Tri-City Herald: Common Core ideals make sense; give it a chance

It was troubling to see that leaders of the state Democratic Party approved a resolution opposing the national education standards known as Common Core.

Washington’s Republican Party leadership took a similar stand last year, but that was not surprising. Many on the right have condemned the program all along, saying it gives the federal government too much power over education issues that belong to the states.

But this is the first time in the country that any Democratic group has officially opposed the new, national standards. Those who voted for the resolution appear to be reacting to concerns that greedy corporations are driving the program and that students are being over-tested and set up for failure.

Many who spoke at the Democratic Party committee meeting also lamented the lack of local control if the state does not withdraw from the Common Core program.

However, the state leader in charge of education, Superintendent of Public Instruction Randy Dorn, supports the national standards and said he has been involved since 2009 when governors and state school chiefs from around the country got on board.

He is adamant Common Core is not a top-down program, which is a contention by the Democratic leadership. His assertion, however, is being lost in opposing rhetoric.

And it is happening just as Washington students are scheduled to take the first, new tests this spring.

It is important for people to understand that Common Core sets the standards that drive the curriculum, but the way Common Core is taught is decided by each of the Washington’s 295 school districts. So, there is some local control and flexibility.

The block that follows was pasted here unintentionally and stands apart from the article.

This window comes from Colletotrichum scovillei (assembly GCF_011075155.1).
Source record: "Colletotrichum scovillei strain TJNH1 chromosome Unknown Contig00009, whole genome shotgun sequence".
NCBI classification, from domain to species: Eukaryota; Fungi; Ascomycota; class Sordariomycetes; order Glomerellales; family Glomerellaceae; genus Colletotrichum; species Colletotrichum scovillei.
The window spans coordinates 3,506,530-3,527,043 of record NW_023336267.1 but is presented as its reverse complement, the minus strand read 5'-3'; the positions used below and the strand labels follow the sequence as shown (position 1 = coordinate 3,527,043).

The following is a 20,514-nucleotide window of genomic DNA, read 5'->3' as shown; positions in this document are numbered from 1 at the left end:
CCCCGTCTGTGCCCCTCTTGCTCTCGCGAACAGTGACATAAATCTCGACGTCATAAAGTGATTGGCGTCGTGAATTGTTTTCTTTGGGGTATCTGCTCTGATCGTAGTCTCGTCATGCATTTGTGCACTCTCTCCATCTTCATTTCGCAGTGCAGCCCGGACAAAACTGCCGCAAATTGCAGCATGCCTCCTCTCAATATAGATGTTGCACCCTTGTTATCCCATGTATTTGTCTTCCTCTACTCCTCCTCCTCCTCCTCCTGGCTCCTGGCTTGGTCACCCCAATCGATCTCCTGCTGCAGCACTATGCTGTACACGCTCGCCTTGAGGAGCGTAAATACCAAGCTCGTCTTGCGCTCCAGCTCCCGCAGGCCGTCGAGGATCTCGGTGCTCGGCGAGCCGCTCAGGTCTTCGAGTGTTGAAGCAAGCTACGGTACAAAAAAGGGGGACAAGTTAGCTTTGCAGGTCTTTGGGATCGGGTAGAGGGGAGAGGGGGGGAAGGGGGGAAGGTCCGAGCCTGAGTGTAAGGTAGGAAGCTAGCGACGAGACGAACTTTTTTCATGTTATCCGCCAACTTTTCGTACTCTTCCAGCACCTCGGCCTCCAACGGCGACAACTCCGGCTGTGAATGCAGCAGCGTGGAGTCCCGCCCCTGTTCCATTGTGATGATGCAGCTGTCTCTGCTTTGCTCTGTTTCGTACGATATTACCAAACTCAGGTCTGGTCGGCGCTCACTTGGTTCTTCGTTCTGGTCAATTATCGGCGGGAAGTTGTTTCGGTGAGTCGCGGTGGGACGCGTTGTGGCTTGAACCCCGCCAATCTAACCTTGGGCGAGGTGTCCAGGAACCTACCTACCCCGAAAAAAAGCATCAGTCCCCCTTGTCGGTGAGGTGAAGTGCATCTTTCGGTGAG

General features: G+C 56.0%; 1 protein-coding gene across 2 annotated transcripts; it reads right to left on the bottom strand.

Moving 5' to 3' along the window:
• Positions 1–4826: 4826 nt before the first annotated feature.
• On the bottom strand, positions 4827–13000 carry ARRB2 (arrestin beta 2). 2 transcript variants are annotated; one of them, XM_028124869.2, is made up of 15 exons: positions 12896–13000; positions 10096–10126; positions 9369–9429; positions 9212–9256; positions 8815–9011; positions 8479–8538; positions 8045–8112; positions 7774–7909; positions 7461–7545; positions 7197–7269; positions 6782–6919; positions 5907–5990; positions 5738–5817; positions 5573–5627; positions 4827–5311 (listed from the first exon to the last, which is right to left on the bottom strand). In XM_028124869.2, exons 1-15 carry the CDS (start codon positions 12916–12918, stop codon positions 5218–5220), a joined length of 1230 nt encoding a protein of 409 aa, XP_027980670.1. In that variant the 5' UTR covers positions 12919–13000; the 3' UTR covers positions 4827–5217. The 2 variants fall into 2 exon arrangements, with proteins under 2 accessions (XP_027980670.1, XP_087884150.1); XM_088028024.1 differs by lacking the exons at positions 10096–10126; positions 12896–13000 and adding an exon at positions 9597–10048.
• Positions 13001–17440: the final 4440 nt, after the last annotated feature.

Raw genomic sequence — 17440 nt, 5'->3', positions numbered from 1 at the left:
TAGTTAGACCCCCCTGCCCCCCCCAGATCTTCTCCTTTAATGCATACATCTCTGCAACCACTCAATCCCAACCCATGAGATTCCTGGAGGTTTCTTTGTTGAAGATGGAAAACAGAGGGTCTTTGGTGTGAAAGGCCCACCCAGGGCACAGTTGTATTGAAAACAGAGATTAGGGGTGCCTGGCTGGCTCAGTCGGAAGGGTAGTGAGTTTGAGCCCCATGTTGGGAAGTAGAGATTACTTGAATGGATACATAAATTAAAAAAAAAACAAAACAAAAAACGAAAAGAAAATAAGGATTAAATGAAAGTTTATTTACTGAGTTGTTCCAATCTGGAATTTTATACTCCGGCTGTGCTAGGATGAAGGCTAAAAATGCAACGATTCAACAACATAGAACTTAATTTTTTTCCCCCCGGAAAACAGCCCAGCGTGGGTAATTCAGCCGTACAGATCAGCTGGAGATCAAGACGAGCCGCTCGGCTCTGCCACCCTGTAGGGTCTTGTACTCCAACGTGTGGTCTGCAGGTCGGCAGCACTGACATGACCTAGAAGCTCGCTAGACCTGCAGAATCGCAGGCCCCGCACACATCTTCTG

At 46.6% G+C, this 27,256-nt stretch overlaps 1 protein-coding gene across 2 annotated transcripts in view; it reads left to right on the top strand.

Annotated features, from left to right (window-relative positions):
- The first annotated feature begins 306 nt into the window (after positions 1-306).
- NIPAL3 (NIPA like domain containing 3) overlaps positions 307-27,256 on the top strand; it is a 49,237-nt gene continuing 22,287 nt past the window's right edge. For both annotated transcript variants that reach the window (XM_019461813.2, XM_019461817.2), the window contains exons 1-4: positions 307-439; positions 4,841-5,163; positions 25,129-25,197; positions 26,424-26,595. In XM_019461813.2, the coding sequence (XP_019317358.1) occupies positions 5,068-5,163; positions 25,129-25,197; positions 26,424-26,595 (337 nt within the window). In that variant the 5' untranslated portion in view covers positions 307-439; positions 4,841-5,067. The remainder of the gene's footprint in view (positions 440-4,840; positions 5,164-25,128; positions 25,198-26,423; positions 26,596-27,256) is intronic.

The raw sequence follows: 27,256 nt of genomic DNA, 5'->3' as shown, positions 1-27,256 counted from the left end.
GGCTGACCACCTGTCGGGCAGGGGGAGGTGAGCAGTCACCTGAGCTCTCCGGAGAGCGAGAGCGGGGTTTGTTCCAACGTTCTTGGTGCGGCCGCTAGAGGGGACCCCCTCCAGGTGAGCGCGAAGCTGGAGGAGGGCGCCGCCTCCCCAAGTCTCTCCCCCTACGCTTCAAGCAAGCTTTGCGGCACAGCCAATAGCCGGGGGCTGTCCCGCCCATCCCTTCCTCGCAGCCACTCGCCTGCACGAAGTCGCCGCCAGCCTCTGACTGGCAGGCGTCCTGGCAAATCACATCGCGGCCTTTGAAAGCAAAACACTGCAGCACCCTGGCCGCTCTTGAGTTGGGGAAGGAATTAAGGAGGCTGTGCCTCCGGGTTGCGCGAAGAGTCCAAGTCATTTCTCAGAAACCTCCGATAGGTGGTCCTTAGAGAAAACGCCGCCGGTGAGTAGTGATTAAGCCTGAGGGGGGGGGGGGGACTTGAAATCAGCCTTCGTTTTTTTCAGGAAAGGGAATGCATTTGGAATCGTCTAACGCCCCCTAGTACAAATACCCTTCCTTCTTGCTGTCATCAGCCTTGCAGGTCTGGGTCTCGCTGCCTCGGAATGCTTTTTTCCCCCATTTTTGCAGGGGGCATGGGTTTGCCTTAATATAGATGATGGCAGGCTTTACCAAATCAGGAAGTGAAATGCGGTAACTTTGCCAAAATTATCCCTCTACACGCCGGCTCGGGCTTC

The idea behind Common Core is a good one.

Let’s say a fourth-grade student who is about to learn fractions has to move to another state and never learns the concept. When that student gets to the new school, it turns out fractions are taught in the third grade and so this particular student misses the lesson completely.

Common Core is supposed to help fix this inconsistency. Students who move from state to state, especially those in military families, would be assured their education will not suffer because they had to travel.

But now that the program is finally taking off, it has become a political mess. Many states are debating whether to abandon it, make changes or continue to try and make it work.

There is naturally some anxiety surrounding another round of standardized tests. But Washington teachers have been working to get the kids ready and it would be frustrating to see all that effort wiped away just as testing got started.

Confusion and suspicion are thwarting a program that school administrators and teachers have been building for the past five years.

The goal is worthwhile, and if there are changes that need to be made in its implementation, they should be made. But now is not the time to abandon the concept completely.